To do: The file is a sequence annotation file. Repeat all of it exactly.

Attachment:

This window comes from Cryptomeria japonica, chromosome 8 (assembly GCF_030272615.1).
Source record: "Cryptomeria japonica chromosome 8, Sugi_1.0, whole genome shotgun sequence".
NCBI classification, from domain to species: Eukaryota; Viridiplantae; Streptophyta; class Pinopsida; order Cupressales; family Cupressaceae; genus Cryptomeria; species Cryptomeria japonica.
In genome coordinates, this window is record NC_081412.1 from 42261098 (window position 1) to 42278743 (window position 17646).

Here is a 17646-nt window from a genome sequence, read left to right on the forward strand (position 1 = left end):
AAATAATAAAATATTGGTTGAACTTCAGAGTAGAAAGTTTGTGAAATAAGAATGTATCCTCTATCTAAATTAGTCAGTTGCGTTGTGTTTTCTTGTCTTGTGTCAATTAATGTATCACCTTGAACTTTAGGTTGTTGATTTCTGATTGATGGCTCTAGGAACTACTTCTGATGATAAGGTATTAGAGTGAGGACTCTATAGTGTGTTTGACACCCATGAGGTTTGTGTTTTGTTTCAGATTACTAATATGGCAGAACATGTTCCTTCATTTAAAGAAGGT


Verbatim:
This window comes from Cryptomeria japonica, chromosome 8 (assembly GCF_030272615.1).
Source record: "Cryptomeria japonica chromosome 8, Sugi_1.0, whole genome shotgun sequence".
NCBI classification, from domain to species: Eukaryota; Viridiplantae; Streptophyta; class Pinopsida; order Cupressales; family Cupressaceae; genus Cryptomeria; species Cryptomeria japonica.
In genome coordinates, this window is record NC_081412.1 from 42261098 (window position 1) to 42278743 (window position 17646).

Here is a 17646-nt window from a genome sequence, read left to right on the forward strand (position 1 = left end):
AAATAATAAAATATTGGTTGAACTTCAGAGTAGAAAGTTTGTGAAATAAGAATGTATCCTCTATCTAAATTAGTCAGTTGCGTTGTGTTTTCTTGTCTTGTGTCAATTAATGTATCACCTTGAACTTTAGGTTGTTGATTTCTGATTGATGGCTCTAGGAACTACTTCTGATGATAAGGTATTAGAGTGAGGACTCTATAGTGTGTTTGACACCCATGAGGTTTGTGTTTTGTTTCAGATTACTAATATGGCAGAACATGTTCCTTCATTTAAAGAAGGT